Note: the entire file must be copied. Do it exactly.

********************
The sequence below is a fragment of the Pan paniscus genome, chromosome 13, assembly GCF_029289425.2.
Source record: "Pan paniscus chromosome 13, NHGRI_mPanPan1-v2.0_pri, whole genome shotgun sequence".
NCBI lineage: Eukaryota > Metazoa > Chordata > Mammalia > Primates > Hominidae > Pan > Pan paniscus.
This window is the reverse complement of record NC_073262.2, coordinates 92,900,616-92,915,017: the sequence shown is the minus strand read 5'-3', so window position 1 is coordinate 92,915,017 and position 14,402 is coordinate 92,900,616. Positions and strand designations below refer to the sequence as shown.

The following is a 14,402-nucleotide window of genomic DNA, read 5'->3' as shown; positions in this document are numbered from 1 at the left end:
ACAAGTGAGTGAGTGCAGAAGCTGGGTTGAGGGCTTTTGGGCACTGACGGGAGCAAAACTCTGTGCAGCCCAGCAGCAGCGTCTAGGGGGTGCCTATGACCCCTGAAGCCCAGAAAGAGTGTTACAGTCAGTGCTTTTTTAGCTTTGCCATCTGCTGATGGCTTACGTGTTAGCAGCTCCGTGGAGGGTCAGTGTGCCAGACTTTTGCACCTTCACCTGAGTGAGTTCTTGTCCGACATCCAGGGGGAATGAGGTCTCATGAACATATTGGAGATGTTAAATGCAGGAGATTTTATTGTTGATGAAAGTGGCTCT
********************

The sequence below is a fragment of the Pan paniscus genome, chromosome 13, assembly GCF_029289425.2.
Source record: "Pan paniscus chromosome 13, NHGRI_mPanPan1-v2.0_pri, whole genome shotgun sequence".
NCBI lineage: Eukaryota > Metazoa > Chordata > Mammalia > Primates > Hominidae > Pan > Pan paniscus.
This window is the reverse complement of record NC_073262.2, coordinates 92,900,616-92,915,017: the sequence shown is the minus strand read 5'-3', so window position 1 is coordinate 92,915,017 and position 14,402 is coordinate 92,900,616. Positions and strand designations below refer to the sequence as shown.

The following is a 14,402-nucleotide window of genomic DNA, read 5'->3' as shown; positions in this document are numbered from 1 at the left end:
ACAAGTGAGTGAGTGCAGAAGCTGGGTTGAGGGCTTTTGGGCACTGACGGGAGCAAAACTCTGTGCAGCCCAGCAGCAGCGTCTAGGGGGTGCCTATGACCCCTGAAGCCCAGAAAGAGTGTTACAGTCAGTGCTTTTTTAGCTTTGCCATCTGCTGATGGCTTACGTGTTAGCAGCTCCGTGGAGGGTCAGTGTGCCAGACTTTTGCACCTTCACCTGAGTGAGTTCTTGTCCGACATCCAGGGGGAATGAGGTCTCATGAACATATTGGAGATGTTAAATGCAGGAGATTTTATTGTTGATGAAAGTGGCTCT